Like many developed countries, Finland is facing a major challenge: the ageing population requires an increasing amount of high quality and ethical care at a reasonable cost.
One solution could be found in service robots, which are being studied in the new ROSE research project funded by the Academy of Finland.
'To be able to guarantee quality services into the future, we need to establish what new opportunities developments in robotics will offer for health care and well-being services,' sums up Aalto University Professor Ville Kyrki, who is the responsible leader of the project. Along with his research group, experts from many different fields are involved in the work.
'We have nursing students and nursing scientists from Laurea University of Applied Sciences, sociology and ethics experts from the University of Tampere, a research group specialising in visual perception from Tampere University of Technology, innovation researchers from Lappeenranta University of Technology, and researchers from VTT developing ease-of-use and ethics,' lists Kyrki.
'We're also cooperating closely with employee and employer organisations and, of course, with customers in, for example, service homes.' Service robots are being studied in many large projects around Europe, but ROSE is one of the few in which development work begins with user needs.
An tablet on wheels
So, what do users actually need robots for? According to Ville Kyrki, one important starting point is that robots are not intended to replace people – this is something that robots simply cannot do.
'Robots can beat people at chess and quizzes, but they can only understand things to the extent that a person has programmed them. Just think about the incredible complexity of a human hand and what an amazing tool it is! In terms of physical activity, toddlers are already more skilled than robots in many areas.'
One of the potential uses of service robotics being studied in ROSE is remote presence. Even now, many elderly people living at home can talk to their nurse via phone or computer. A robot would make it possible for the nurse to also move around the home with the elderly person and thus gain a comprehensive picture of the situation.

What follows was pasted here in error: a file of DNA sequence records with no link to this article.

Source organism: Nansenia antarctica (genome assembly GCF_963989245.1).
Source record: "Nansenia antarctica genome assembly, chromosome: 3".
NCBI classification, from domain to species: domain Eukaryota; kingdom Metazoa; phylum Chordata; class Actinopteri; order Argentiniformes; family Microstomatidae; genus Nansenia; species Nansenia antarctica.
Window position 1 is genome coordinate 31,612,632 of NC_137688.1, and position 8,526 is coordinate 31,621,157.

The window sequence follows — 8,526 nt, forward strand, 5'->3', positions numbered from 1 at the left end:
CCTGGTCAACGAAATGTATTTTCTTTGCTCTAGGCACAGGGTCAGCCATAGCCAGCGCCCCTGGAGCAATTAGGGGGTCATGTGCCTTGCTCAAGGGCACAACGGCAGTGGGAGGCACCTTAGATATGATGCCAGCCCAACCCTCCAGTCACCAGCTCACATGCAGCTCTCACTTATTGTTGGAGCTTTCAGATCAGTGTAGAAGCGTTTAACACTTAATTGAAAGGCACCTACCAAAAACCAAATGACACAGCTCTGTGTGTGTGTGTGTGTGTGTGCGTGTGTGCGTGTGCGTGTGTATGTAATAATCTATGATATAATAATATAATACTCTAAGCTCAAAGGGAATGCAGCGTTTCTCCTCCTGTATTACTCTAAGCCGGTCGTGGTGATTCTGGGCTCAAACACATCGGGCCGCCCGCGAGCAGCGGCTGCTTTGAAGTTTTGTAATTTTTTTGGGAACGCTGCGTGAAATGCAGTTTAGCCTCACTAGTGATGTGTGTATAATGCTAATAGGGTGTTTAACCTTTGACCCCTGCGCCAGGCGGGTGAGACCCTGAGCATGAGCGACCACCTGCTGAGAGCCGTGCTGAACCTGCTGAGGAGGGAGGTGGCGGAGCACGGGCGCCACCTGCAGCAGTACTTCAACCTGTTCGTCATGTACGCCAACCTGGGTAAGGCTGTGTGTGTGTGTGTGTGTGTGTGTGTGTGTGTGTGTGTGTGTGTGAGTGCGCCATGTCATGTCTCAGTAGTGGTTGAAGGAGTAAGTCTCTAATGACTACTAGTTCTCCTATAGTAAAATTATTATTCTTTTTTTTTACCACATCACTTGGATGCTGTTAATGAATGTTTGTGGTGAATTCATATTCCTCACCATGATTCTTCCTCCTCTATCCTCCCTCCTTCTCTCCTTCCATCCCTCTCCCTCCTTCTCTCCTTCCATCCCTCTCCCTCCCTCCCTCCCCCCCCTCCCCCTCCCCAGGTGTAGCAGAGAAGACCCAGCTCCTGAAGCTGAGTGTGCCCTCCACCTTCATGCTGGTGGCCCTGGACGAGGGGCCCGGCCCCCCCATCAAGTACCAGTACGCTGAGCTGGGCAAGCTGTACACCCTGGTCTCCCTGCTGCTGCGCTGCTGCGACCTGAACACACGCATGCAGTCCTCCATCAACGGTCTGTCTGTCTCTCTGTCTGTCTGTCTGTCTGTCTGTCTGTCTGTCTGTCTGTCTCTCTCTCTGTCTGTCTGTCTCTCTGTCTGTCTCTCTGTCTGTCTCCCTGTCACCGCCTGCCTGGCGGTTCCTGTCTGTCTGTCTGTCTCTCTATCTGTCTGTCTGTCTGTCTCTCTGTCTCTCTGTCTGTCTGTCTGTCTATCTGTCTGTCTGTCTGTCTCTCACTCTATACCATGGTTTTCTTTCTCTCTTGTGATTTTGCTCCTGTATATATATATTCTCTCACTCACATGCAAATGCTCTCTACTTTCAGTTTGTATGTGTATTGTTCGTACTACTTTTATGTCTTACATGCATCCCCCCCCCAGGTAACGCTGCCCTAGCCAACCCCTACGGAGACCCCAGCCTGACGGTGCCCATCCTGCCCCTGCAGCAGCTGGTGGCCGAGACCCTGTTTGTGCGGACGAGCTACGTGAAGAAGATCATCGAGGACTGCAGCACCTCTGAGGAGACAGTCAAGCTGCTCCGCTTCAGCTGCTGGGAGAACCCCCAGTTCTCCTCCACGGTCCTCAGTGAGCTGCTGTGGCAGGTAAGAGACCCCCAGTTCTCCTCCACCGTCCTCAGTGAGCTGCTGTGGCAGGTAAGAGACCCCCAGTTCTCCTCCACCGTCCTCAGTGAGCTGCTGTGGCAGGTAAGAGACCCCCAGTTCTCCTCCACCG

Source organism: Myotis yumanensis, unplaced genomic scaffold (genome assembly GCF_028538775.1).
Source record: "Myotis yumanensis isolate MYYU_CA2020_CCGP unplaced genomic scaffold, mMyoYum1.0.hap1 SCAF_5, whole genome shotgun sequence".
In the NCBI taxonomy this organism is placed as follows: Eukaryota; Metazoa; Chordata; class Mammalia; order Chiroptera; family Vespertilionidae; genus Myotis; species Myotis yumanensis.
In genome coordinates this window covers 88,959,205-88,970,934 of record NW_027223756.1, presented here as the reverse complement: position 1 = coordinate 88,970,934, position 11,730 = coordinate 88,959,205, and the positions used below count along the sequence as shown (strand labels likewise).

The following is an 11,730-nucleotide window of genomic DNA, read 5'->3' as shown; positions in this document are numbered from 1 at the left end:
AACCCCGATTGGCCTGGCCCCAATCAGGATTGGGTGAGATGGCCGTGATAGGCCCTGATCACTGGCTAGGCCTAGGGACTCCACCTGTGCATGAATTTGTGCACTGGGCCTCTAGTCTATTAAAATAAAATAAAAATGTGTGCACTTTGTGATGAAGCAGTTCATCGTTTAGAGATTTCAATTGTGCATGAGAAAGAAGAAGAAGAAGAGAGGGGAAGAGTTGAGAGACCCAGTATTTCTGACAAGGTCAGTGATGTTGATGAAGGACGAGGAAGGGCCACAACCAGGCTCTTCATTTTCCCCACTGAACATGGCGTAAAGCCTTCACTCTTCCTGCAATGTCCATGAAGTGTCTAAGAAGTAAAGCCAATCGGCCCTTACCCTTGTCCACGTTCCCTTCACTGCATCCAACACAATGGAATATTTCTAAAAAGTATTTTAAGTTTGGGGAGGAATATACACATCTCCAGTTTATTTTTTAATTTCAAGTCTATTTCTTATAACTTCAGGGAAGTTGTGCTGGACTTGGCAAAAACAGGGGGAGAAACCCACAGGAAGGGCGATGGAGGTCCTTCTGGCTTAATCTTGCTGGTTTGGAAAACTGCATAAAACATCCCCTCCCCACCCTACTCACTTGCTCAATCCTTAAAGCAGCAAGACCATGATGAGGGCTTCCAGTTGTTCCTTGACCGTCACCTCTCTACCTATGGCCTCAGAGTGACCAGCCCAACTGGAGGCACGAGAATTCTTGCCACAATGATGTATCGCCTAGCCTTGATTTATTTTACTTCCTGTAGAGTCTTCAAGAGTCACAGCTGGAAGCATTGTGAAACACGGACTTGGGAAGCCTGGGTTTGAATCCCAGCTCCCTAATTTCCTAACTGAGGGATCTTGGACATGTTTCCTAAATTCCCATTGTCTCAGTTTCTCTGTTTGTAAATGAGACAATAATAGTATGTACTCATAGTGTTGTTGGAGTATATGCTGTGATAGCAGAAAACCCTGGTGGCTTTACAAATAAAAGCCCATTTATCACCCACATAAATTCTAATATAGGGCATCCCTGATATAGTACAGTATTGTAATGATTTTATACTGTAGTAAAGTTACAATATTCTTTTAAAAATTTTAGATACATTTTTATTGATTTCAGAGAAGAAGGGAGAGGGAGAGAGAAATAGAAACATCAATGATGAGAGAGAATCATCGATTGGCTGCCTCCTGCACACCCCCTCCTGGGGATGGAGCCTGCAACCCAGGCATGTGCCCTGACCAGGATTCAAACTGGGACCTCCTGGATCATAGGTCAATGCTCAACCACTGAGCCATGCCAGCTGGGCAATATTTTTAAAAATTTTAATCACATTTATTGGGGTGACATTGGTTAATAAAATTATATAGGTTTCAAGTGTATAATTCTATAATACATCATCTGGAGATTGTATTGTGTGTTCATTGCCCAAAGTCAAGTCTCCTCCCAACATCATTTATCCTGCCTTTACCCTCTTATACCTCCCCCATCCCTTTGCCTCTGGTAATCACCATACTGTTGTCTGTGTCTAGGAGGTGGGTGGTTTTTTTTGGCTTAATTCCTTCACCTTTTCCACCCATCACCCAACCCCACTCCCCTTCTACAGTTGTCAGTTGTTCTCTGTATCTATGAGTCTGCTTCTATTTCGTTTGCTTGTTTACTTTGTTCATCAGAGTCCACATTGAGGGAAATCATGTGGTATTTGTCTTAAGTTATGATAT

'In its simplest form, this would be a little like a tablet on wheels,' says Kyrki with a smile.
If a nurse could double the time spent communicating with the customer, this would in some cases be more valuable than being physically present.
'Home care employees currently spend a large part of their time sitting in a car. If a nurse could double the time spent communicating with the customer, this would in some cases be more valuable than being physically present,' he believes.
In addition to clarifying needs, the ROSE project is also studying and developing service robot technology. Along with being functional the technology also has to be easy to use, because many users have restrictions: deteriorating vision, trembling, problems with hand-eye coordination.
'During the first year, we intend to concentrate on surveying needs and requests. We want to use the right information to eliminate the overly ambitious expectations and groundless fears that are associated with robots,' emphasises Kyrki.
In October, the Academy of Finland's Strategic Research Council granted 3.1 million euros to the ROSE project for the 2015–2017 period. The project is scheduled to continue until 2020.
Professor Ville Kyrki
Tel. +358 50 408 2035
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